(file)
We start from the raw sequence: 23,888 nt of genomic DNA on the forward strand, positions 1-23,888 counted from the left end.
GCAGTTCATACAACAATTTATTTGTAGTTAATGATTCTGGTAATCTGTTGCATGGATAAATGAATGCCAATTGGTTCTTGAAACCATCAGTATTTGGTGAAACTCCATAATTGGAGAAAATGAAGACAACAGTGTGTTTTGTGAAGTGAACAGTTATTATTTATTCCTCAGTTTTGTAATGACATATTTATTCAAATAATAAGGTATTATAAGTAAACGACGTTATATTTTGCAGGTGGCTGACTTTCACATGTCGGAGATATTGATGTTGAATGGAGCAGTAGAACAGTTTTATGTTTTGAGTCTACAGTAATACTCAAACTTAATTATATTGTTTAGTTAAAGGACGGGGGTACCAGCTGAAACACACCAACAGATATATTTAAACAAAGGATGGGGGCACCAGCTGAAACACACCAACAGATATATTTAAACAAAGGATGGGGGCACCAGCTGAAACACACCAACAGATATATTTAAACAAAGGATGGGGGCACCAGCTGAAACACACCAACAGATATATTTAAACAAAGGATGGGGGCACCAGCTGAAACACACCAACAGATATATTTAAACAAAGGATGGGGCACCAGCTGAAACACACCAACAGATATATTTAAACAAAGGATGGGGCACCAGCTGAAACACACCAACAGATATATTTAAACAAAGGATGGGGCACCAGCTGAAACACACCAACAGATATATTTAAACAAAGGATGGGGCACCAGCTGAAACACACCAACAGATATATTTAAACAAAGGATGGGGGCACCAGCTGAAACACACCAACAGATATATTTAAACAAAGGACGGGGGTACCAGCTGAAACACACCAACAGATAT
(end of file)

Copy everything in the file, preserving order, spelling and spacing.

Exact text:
We start from the raw sequence: 23,888 nt of genomic DNA on the forward strand, positions 1-23,888 counted from the left end.
GCAGTTCATACAACAATTTATTTGTAGTTAATGATTCTGGTAATCTGTTGCATGGATAAATGAATGCCAATTGGTTCTTGAAACCATCAGTATTTGGTGAAACTCCATAATTGGAGAAAATGAAGACAACAGTGTGTTTTGTGAAGTGAACAGTTATTATTTATTCCTCAGTTTTGTAATGACATATTTATTCAAATAATAAGGTATTATAAGTAAACGACGTTATATTTTGCAGGTGGCTGACTTTCACATGTCGGAGATATTGATGTTGAATGGAGCAGTAGAACAGTTTTATGTTTTGAGTCTACAGTAATACTCAAACTTAATTATATTGTTTAGTTAAAGGACGGGGGTACCAGCTGAAACACACCAACAGATATATTTAAACAAAGGATGGGGGCACCAGCTGAAACACACCAACAGATATATTTAAACAAAGGATGGGGGCACCAGCTGAAACACACCAACAGATATATTTAAACAAAGGATGGGGGCACCAGCTGAAACACACCAACAGATATATTTAAACAAAGGATGGGGGCACCAGCTGAAACACACCAACAGATATATTTAAACAAAGGATGGGGCACCAGCTGAAACACACCAACAGATATATTTAAACAAAGGATGGGGCACCAGCTGAAACACACCAACAGATATATTTAAACAAAGGATGGGGCACCAGCTGAAACACACCAACAGATATATTTAAACAAAGGATGGGGCACCAGCTGAAACACACCAACAGATATATTTAAACAAAGGATGGGGGCACCAGCTGAAACACACCAACAGATATATTTAAACAAAGGACGGGGGTACCAGCTGAAACACACCAACAGATAT